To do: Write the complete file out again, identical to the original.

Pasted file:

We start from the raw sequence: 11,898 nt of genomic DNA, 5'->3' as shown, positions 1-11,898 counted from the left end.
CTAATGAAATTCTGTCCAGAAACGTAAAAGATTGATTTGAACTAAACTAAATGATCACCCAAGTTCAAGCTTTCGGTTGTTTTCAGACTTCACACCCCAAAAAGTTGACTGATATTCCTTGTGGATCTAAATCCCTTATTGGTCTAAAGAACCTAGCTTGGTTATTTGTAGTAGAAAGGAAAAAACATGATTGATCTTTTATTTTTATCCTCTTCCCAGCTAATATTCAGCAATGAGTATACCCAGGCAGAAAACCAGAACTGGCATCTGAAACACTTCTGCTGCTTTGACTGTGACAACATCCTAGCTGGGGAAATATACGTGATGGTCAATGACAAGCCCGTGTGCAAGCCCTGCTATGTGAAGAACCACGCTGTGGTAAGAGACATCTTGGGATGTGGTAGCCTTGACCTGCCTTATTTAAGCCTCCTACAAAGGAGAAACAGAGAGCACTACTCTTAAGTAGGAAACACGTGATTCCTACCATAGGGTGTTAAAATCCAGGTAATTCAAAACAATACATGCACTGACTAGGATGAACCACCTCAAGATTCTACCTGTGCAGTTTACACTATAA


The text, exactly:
We start from the raw sequence: 11,898 nt of genomic DNA, 5'->3' as shown, positions 1-11,898 counted from the left end.
CTAATGAAATTCTGTCCAGAAACGTAAAAGATTGATTTGAACTAAACTAAATGATCACCCAAGTTCAAGCTTTCGGTTGTTTTCAGACTTCACACCCCAAAAAGTTGACTGATATTCCTTGTGGATCTAAATCCCTTATTGGTCTAAAGAACCTAGCTTGGTTATTTGTAGTAGAAAGGAAAAAACATGATTGATCTTTTATTTTTATCCTCTTCCCAGCTAATATTCAGCAATGAGTATACCCAGGCAGAAAACCAGAACTGGCATCTGAAACACTTCTGCTGCTTTGACTGTGACAACATCCTAGCTGGGGAAATATACGTGATGGTCAATGACAAGCCCGTGTGCAAGCCCTGCTATGTGAAGAACCACGCTGTGGTAAGAGACATCTTGGGATGTGGTAGCCTTGACCTGCCTTATTTAAGCCTCCTACAAAGGAGAAACAGAGAGCACTACTCTTAAGTAGGAAACACGTGATTCCTACCATAGGGTGTTAAAATCCAGGTAATTCAAAACAATACATGCACTGACTAGGATGAACCACCTCAAGATTCTACCTGTGCAGTTTACACTATAA